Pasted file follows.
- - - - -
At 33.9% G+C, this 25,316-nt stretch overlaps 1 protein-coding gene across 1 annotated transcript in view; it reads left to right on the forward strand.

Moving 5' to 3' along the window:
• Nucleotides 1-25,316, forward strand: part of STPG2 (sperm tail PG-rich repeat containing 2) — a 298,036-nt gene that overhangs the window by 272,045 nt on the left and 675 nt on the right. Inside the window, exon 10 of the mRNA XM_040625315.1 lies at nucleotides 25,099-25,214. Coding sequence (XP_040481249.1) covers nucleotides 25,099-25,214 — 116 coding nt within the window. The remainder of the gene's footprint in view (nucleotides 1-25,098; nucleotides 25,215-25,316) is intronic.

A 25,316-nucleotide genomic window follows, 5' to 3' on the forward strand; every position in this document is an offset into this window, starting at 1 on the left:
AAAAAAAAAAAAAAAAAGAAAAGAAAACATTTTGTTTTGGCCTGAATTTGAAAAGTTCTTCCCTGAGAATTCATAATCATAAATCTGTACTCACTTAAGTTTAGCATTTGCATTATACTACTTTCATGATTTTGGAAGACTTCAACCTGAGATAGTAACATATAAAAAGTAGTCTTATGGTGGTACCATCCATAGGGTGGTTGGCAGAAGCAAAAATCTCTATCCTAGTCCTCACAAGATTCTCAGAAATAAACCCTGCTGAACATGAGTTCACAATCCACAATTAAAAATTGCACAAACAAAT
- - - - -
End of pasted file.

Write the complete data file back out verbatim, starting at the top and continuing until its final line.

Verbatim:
At 33.9% G+C, this 25,316-nt stretch overlaps 1 protein-coding gene across 1 annotated transcript in view; it reads left to right on the forward strand.

Moving 5' to 3' along the window:
• Nucleotides 1-25,316, forward strand: part of STPG2 (sperm tail PG-rich repeat containing 2) — a 298,036-nt gene that overhangs the window by 272,045 nt on the left and 675 nt on the right. Inside the window, exon 10 of the mRNA XM_040625315.1 lies at nucleotides 25,099-25,214. Coding sequence (XP_040481249.1) covers nucleotides 25,099-25,214 — 116 coding nt within the window. The remainder of the gene's footprint in view (nucleotides 1-25,098; nucleotides 25,215-25,316) is intronic.

A 25,316-nucleotide genomic window follows, 5' to 3' on the forward strand; every position in this document is an offset into this window, starting at 1 on the left:
AAAAAAAAAAAAAAAAAGAAAAGAAAACATTTTGTTTTGGCCTGAATTTGAAAAGTTCTTCCCTGAGAATTCATAATCATAAATCTGTACTCACTTAAGTTTAGCATTTGCATTATACTACTTTCATGATTTTGGAAGACTTCAACCTGAGATAGTAACATATAAAAAGTAGTCTTATGGTGGTACCATCCATAGGGTGGTTGGCAGAAGCAAAAATCTCTATCCTAGTCCTCACAAGATTCTCAGAAATAAACCCTGCTGAACATGAGTTCACAATCCACAATTAAAAATTGCACAAACAAAT